Sungu Sungu: Abagusii self-help group or gang of cold blooded murderers?
6 months ago, 30 Dec 13:29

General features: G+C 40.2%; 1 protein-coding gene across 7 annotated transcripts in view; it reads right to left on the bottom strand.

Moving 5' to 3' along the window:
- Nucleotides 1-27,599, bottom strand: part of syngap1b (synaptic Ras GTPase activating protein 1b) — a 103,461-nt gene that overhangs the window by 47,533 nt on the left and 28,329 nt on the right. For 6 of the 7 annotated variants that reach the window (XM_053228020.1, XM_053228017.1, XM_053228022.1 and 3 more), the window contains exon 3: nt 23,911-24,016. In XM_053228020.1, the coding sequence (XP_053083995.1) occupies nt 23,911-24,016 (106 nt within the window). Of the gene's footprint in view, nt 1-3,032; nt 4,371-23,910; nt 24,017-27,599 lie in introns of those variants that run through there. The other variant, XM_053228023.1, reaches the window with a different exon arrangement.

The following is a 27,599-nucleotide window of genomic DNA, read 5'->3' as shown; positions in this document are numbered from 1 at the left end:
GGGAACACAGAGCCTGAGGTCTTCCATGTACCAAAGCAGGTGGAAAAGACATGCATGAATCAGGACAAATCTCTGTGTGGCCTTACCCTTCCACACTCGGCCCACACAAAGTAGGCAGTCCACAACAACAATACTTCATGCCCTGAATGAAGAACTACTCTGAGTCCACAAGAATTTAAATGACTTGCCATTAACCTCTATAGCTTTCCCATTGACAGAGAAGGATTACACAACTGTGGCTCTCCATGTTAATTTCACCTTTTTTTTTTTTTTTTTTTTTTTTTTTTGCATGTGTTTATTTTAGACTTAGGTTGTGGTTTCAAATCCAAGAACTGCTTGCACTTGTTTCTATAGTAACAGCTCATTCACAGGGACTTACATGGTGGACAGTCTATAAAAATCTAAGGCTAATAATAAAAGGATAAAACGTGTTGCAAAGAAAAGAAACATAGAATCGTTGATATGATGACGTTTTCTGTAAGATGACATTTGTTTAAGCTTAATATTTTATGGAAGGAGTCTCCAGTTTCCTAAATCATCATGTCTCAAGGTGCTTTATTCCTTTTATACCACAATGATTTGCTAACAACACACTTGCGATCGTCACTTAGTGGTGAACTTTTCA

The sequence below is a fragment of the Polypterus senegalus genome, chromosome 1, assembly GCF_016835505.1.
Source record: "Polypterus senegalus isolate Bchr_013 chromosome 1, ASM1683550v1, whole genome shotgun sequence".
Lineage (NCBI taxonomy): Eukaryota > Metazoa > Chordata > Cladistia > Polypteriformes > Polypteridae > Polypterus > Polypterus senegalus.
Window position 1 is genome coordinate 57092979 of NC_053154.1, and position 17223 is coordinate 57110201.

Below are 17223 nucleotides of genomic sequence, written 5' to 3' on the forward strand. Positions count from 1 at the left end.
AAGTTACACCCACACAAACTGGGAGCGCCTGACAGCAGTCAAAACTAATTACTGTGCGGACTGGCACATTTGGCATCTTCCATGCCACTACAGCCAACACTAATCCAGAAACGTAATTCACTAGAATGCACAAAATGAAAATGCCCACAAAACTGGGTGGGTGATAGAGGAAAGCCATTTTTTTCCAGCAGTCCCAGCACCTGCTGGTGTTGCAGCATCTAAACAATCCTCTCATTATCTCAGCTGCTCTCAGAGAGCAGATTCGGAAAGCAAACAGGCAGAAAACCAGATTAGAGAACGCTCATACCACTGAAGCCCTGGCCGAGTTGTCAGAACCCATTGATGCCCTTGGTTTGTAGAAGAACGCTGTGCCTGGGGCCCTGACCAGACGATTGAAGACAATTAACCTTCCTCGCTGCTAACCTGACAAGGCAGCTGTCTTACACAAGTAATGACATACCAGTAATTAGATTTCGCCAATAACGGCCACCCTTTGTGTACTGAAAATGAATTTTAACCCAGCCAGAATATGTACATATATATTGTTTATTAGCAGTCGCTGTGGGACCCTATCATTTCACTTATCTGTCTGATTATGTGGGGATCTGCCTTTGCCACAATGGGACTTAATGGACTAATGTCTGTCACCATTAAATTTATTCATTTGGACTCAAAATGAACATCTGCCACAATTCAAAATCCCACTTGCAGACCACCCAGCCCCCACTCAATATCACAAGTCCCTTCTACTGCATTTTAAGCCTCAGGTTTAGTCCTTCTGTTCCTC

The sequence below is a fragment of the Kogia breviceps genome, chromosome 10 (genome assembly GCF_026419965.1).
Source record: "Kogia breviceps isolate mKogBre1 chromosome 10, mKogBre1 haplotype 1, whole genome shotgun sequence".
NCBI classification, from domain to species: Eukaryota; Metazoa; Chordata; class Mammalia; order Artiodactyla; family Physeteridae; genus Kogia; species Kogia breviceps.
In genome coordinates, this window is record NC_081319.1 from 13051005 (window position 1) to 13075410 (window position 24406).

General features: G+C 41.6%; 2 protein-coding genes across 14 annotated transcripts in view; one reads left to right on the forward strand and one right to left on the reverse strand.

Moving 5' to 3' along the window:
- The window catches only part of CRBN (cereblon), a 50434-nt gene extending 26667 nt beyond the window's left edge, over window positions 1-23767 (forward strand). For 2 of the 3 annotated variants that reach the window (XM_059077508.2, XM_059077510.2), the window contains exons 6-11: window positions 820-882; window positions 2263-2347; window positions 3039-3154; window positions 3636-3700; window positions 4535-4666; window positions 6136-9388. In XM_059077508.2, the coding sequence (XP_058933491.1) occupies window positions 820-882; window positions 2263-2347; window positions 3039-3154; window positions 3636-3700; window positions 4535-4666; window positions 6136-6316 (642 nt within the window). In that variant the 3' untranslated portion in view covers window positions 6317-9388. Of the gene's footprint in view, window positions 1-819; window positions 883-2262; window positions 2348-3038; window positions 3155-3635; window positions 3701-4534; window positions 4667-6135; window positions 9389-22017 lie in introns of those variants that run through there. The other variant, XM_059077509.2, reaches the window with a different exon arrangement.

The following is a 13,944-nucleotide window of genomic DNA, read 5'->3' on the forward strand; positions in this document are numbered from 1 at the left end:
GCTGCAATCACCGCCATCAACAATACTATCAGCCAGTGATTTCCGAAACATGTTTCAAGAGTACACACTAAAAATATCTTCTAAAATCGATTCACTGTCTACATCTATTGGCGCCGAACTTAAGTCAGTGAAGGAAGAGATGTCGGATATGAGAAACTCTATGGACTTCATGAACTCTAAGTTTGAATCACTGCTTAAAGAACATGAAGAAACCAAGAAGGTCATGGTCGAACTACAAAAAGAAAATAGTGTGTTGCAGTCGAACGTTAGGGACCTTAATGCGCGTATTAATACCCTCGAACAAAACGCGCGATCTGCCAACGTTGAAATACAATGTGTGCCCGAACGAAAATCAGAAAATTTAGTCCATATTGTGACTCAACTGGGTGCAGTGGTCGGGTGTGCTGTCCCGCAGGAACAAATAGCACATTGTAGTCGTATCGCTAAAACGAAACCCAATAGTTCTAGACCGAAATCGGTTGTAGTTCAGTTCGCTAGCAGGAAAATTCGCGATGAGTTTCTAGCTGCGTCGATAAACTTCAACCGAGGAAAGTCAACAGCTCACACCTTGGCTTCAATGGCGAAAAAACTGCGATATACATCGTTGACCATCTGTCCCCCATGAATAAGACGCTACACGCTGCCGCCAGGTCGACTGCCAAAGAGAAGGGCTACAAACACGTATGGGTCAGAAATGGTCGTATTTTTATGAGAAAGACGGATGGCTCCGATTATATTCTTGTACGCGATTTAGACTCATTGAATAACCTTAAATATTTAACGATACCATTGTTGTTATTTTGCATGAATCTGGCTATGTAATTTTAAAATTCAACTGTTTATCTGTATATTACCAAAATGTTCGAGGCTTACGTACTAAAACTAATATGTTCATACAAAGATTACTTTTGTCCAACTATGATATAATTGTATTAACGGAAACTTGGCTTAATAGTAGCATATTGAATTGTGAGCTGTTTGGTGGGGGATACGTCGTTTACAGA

Sungu Sungu, a self-styled vigilante group, is despised and loved in equal measure among the Abagusii. But their involvement in arrests, investigations, detaining suspects in illegal holding cells and passing of judgements in Kangaroo courts is now raising eyebrows. The group began arbitrating cases involving debtors, land disputes, adultery and family conflicts, punishing witches and fixing political and business competitors in the region, almost 10 years ago. For five years, they have been operating under the guise of community policing committees. Youth from poor and lowly educated families are particularly attracted to Sungu Sungu as it offers them money and higher socio-economic status. In 2016, hundreds of Suneka residents thronged the Kisii-Suneka road in a protest march against alleged resurgence of the outlawed Sungu Sungu gang. The angry residents claimed the outlawed gang was financed by a local politician to upstage a genuine community policing group for political reasons. A majority of local residents fear talking about the group’s activities. The group is said to operate a chain of boda boda businesses in Kisii town. They also allegedly own a number of brothels that have led to an upsurge of twilight girls along the streets of Kisii town, sources claim. While in Kisii, Independent Police Oversight Authority board member Tom Kagwe said they were investigating claims that a vigilante group was involved in a number of crimes in Kisii and Nyamira counties. Kagwe said the current community policing committees in the region were not legally constituted and that the operations of such organisations should be based on a constitutionally accepted mandate. In 2011, the Kenya National Commission on Human Rights released a report titled Sungu Sungu: Merchants of Terror and Death in Kisii, which indicated that those who purport to be acting as security providers under the community policing initiative have clearly over-stepped their mandate. The report stated that there were assaults perpetrated by those purporting to be members of community policing. Several claims were made involving instances in which suspects were severely beaten and injured. The commission called for a review of the existing community policing structure in the region, with particular attention on vetting, recruitment and adherence to the principles and mandate of community policing, so that criminal elements do not operate under the cover of community policing. It also recommended that the State Law Office ‘operationalise’ the Witness Protection Agency so that those who have suffered serious violations or witnessed the same can be guaranteed of security and protection should they be required to appear in court to give evidence. Some members of the community, particularly those from lower Nyanchawa estate, said that they are still compelled to pay protection money to suspected Sungu Sungu members, who claim to be providing security. These amounts range from Sh50 to 200 per month per household. But the commission has warned that anybody found collecting money in the pretence of offering security will be arrested and prosecuted. Residents here believe that despite helping to maintain security, it is not clear ...
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